After reading my ''Style in the City'' (click here to read) article for Select Magazine. Hannah has come up with this follow on piece.
To tan or not to tan?
It is an ongoing battle between tango or pasty, sun kissed or pale – Year round, is it tan or no tan? For me, the answer is definitely tan. I’m one of the many Brits who flock to sunnier climes in the summer with the intent of darkening my skin by a few shades, and indeed one who would come back home feeling quite defeated if I didn’t succeed in making my mum and a few friends look like ghosts.
But with all the media coverage surrounding tanning, why is it still preferable to be bronzed? I imagine it’s purely because we feel better with a tan just like you do with a new haircut or a new outfit. But for some people it gets more serious, when having no tan makes them feels like they’re naked and going on the sunbeds becomes an addiction, commonly known now as “Tanorexia”. It hit the news not so long ago, a story about a girl just 10 years old who got severely burnt after spending 16 minutes on a sunbed, and recently many councils have banned sunbeds for fear of the long term damage they can cause including cancer, melanoma and of course premature ageing. Lorraine, 30, from Liverpool admits she used to “hammer the sunbeds” when she was younger, before the days of Fake Bake and St Tropez but stopped eight years ago after going to check on some worrying moles at the doctors. “It’s just the fear of the unknown really, who knows what they could have developed into” she explained.
But just look at Liverpool’s own style setters Coleen and Alex. Never ever ever have I seen either WAG embracing “pasty” and followers of their style are probably followers of their skintone too. But even with tans in fashion how far is too far? This summer it was thought that deep tans were “out”, healthy glows were “in” and apparently Jennifer Aniston was ‘obsessed’ with spf. Maybe that is the way to go - we definitely wouldn’t look so alien if we didn’t stray so far away from our natural skin tones. But if we insist on a form of tan, lets not forget faking it. If you get it right, as well as avoiding the typical Liverpool “terracotta army”, “oompa loompa” and “orange scally” tags, we are lessening our chances of skin cancer which must be a good thing. Lorraine adds “After I stopped using the sunbeds I used Fake Bake and the like for a while, but it should be cheaper to encourage young women to use fake tan instead of sunbeds.”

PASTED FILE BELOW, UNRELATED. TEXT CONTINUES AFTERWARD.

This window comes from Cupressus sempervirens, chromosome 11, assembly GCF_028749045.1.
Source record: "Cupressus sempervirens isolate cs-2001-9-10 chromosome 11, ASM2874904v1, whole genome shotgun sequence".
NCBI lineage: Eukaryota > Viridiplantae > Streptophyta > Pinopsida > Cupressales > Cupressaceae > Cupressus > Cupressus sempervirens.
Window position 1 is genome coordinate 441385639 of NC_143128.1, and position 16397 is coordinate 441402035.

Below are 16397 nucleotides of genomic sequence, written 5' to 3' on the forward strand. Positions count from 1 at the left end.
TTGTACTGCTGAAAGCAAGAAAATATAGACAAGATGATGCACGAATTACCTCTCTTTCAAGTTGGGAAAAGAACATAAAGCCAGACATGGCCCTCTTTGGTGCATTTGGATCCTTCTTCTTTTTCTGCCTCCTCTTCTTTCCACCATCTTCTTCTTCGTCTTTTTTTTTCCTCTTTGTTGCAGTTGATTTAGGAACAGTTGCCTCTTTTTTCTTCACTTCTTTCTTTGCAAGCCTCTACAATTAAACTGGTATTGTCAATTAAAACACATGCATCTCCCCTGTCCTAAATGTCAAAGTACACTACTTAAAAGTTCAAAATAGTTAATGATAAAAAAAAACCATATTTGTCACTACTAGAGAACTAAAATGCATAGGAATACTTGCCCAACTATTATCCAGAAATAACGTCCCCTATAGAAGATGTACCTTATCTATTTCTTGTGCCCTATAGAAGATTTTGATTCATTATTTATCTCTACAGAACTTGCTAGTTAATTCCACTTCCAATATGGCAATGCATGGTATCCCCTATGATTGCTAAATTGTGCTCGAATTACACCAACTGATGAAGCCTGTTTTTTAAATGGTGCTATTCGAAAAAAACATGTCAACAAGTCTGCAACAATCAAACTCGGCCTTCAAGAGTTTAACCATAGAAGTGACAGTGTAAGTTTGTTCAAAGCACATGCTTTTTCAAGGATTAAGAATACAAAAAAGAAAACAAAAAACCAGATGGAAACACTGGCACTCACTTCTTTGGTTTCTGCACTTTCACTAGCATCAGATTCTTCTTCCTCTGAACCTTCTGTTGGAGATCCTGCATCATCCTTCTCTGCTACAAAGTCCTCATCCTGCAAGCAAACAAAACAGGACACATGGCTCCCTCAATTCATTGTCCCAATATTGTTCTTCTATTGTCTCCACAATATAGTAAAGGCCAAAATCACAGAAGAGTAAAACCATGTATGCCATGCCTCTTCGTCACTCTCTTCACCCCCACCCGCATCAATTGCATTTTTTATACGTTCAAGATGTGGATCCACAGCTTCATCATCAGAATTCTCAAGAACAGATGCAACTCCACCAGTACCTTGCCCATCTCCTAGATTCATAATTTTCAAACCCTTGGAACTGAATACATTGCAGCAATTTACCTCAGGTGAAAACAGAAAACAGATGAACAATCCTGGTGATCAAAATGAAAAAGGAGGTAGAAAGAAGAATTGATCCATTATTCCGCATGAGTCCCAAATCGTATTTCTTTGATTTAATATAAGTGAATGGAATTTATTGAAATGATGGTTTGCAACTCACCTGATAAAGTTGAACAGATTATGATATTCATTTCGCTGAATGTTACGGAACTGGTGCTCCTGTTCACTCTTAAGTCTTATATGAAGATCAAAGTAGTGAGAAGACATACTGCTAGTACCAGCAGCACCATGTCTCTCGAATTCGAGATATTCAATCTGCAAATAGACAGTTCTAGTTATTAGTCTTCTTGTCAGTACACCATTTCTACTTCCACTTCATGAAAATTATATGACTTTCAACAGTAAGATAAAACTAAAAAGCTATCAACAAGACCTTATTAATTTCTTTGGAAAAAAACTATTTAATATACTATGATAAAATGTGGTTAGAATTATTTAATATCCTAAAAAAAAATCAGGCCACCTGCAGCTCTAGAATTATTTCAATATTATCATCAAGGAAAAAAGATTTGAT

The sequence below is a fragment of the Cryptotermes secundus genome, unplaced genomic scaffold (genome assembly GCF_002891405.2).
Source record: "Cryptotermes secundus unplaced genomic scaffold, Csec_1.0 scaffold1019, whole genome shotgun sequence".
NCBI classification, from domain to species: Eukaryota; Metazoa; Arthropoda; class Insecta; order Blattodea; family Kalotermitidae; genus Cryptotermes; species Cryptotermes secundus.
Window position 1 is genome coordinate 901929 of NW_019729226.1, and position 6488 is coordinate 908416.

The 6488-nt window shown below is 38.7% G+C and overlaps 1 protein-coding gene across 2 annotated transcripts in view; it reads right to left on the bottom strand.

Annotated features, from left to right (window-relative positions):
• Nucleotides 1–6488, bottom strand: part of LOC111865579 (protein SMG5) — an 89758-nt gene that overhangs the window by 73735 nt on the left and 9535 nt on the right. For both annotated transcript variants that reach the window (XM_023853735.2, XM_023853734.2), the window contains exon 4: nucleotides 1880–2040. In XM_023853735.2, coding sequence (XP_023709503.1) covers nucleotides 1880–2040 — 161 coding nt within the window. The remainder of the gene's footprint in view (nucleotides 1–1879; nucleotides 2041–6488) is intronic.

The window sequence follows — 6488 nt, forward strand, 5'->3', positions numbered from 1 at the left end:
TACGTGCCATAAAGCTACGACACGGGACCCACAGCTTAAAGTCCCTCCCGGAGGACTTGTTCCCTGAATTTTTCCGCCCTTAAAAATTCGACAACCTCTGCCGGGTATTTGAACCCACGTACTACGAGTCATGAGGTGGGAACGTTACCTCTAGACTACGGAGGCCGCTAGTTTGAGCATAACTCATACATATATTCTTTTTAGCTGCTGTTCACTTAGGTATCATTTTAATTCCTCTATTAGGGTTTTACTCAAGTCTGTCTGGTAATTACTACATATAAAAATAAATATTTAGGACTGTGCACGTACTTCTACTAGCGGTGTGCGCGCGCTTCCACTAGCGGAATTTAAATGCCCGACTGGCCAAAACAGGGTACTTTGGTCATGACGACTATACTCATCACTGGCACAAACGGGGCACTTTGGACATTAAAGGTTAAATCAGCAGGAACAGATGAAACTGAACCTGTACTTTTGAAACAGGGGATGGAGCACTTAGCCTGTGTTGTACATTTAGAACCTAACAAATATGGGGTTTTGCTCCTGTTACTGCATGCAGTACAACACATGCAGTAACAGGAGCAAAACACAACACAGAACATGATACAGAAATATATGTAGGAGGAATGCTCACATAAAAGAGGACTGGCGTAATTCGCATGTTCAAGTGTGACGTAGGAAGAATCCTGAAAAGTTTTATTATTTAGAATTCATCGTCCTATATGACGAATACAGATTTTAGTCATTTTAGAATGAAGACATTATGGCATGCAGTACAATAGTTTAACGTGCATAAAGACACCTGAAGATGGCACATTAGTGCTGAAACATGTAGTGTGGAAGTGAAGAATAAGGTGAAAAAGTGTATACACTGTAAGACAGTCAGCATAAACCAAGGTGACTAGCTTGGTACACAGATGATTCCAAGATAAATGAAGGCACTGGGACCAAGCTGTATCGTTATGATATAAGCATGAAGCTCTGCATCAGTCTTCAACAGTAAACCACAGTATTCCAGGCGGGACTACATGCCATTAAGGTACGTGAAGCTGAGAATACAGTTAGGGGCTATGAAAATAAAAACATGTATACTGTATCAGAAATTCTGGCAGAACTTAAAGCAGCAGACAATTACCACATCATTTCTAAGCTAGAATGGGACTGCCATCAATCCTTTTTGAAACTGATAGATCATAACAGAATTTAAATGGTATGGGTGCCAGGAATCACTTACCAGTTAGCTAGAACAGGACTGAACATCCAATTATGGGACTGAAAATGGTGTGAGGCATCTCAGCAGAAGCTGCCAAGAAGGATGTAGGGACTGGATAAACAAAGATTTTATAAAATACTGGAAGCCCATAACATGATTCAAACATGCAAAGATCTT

And for those who could lie there for an hour with no sun cream on and still not change colour, just look to Girls Aloud’s Nicola Roberts. She did dabble with the tan a few years back but these days she embraces her pale complexion using it to her advantage and now has her own make up line for fair skin, Dainty Doll, showing that you don’t have to have a tan to look good. Lorraine now doesn’t use anything at all either, saying she “gave up on fake tan too.”
So the debate rages on – maybe a tan’s good, maybe its ‘so last season’. I guess I may always be a devotee to a tan of some sort; I’ll just befriend the spf like Jennfier Aniston. But what advice does someone who has experienced effects of the sun first hand have - Is it worth it? “Definitely not, just don’t bother at all, it’s scary. I own a corsetry business and all my clients want to go crazy on the sunbeds before a night out but I tell them all off - In a nice way of course!”